DOBBS: Well, what are we going to do? Let's on this broadcast tonight, LOU DOBBS TONIGHT, this broadcast decides global warming is caused by emissions. That discussion is over here. Let's talk about what we should do next. MANN: Well, you know, first we have to start – we have to stop the sort of the false debate that has been placed in the public discourse about the science. The science is agreed upon. And unfortunately, because it's an inconvenient conclusion… DOBBS: You're so used to dealing with this. I'm saying to you, we've moved beyond it. The false debate is over. We're going to focus on what pitiful little people on this planet can do to change the outcome.
ROBOCK: This is a hard problem because it has to deal with our basic source of energy, coal and oil. But it's a simple problem because we know what to do about it. We can develop new sources of energy. And we have to develop a lot of little things, it's not just one solution. So we can use more solar power, more wind power, more biofuels – not just corn but also switchgrass. I mean, President Bush mentioned switchgrass in his State of the Union. That's burning – turning cellulose into fuel. There's a lot of different things that we can do, and if we do each of them separately, the total amount of emissions will go way down. DOBBS: Well, let me ask you this, why in the world aren't our research institutions, our – some of our technology companies, why aren't our universities driving forward? This country, you used to be able to rely upon innovation from surprising quarters in all of those places.
ROBOCK: We need leadership from the top. The current budget is cutting research in these things, in energy efficiency and other sources. And they're spending a lot of money in the so-called energy bill giving it to the oil companies. DOBBS: Right, $12 billion worth of subsidies, $7 billion in royalties while they're posting record profits. MANN: You know, Lou, there are other simple things we can do. Our fuel efficiency. There's absolutely no reason that we have to be driving around in SUVs. DOBBS: Well, people might argue with that. I know that's a popular response, but people working out in the country, I mean, have got to have big vehicles, whether they're SUVs or whether they're trucks. MANN: Some people need them. DOBBS: Right.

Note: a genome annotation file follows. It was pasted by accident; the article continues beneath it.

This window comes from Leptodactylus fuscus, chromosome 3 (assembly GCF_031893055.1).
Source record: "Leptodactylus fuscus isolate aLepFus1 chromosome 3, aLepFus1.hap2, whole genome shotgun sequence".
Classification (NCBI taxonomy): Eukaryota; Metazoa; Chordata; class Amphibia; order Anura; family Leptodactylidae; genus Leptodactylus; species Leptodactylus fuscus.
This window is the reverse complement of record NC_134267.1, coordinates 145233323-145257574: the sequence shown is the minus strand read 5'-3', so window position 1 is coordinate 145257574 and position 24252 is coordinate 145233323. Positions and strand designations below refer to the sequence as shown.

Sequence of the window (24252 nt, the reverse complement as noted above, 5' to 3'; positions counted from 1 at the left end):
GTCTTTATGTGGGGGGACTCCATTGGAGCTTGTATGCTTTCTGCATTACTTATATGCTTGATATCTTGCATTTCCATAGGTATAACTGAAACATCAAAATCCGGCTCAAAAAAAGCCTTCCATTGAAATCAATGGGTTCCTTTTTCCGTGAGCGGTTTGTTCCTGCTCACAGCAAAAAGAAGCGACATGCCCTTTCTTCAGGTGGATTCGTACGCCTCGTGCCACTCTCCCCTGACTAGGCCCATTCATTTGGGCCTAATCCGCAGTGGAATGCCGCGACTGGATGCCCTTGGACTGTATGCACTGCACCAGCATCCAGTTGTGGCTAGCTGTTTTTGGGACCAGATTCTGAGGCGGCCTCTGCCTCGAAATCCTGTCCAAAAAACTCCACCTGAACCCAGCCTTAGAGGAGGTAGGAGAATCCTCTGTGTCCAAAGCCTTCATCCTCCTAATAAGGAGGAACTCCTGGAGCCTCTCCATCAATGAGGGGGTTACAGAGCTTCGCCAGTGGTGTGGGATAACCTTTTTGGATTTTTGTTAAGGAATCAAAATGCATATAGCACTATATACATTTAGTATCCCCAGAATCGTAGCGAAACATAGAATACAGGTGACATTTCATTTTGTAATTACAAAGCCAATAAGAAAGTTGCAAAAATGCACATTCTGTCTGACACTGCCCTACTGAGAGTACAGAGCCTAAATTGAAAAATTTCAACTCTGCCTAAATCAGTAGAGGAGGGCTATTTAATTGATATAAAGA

ROBOCK: We can make save vehicles that are much more fuel- efficient if we developed them. We know the technology to do that.
DOBBS: This is a can-do country, Gavin. This is a country mobilized with good leadership that can do things. Now, let me ask you this, can we do enough to really turn the tide, if you will forgive the cliche, in climate change?
SCHMIDT: There's going to be an element of climate change that's going to continue to happen anyway, because right now the planet is trying to catch up with what we've already done to it. So what we're talking about is we're not going to be able to stop climate change; we're just trying to prevent it from reaching those worst-case scenarios where you really have serious problems with ice sheet melting and sea level rise. DOBBS: So it's your best judgment that this is reparable?
SCHMIDT: The worst cases are avoidable. Reparable to going back to the way we were?
DOBBS: We're out of time.
SCHMIDT: That's probably impossible.
DOBBS: Time. I'm going to ask if you all could join us again here in the next week or two, and if we can start focusing on real solutions.
SCHMIDT: That would be great.
DOBBS: What do you think?
DOBBS: If you're up for it, we are. Thank you. Good to have you with us. Still ahead here, we'll have the results of our poll tonight. More of your thoughts, including your rising disappointment with our elected officials. I can't imagine why. Stay with us.